On achieving equality

There's a chilling line in a Kurt Vonnegut story about a future I don't believe any of us want to see come true. "The year was 2081, and everybody was finally equal."

It's from a story called 'Harrison Bergeron' in Welcome to the Monkey House. While the idea of equality is a noble one, the way it's achieved in Vonnegut's vision is anything but noble. To achieve 'equality' among everyone, anyone with a beautiful face must wear a hideous mask; anyone with above-average intelligence must wear earphones that continuously blast cacophonous sounds to prevent them from thinking clearly. It's a society with a level playing field, but it's one where the bar has been lowered to the bottom rung.

On the weekend, I attended the On Words Conference of The Writers Union of Canada, a group to which I belong. The overriding theme of the weekend was the issue of equity.

Carmen Rodriguez offered a metaphor of explanation, one that made it clearer than any I'd heard before. She told us to picture three people standing behind a fence, outside a soccer match.. One of the persons is quite tall, one is of medium height and one is very short. The tall one can see a bit of the game, the mid-sized one can reach for the occasional glimpse, but the short one is out of luck. In other words, they're not being given equal opportunity to see the game.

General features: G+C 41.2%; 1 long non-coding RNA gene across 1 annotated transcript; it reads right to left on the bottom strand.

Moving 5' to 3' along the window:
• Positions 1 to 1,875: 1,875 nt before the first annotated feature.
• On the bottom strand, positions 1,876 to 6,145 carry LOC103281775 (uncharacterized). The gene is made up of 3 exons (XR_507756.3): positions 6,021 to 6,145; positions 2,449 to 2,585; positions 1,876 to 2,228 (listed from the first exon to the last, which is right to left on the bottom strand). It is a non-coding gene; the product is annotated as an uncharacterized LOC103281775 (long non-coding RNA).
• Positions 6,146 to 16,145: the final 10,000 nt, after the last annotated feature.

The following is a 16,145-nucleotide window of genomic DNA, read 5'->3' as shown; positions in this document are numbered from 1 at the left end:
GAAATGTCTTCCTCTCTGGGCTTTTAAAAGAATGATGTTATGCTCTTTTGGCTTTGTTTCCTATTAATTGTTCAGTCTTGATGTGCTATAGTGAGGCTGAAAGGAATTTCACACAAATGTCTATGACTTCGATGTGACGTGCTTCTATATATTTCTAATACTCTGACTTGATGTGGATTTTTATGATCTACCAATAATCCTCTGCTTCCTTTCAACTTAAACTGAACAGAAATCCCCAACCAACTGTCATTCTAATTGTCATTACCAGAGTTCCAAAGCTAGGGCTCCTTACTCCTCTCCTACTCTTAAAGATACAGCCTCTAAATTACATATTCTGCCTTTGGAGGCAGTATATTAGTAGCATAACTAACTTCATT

Then someone comes over to the fence with three little stools for them to stand on. Now, the tall one has a good view; the medium person gets a better look than before, but the short one still can't see over the fence. Resolution for the problem? For the tall person, the short stool provides a solution, allowing them to see the game. For the middle-sized person, a stool that's a bit bigger will make all the difference. As for the short person, they will need a very tall stool to look over the fence comfortably to participate in watching the game. Equity. Aha! A chance for all to be equal.

At our family supper on Sunday night, I told Carmen's story and reactions around the table were mixed. One son thought each person should get the same advantage -- that they should all get a tall stool right at the start. Even though the tall person didn't need a tall vantage point, this way would be 'fair' to all with no one person needing more 'propping up' than the other. Interesting.

And then came the suggestion to simply take down the fence.

I'm still not sure how best to handle the question: How do we provide equality to everyone? About the best metaphor I can offer for now is the image of the curving fence above. Maybe each of us needs to find our own place along it.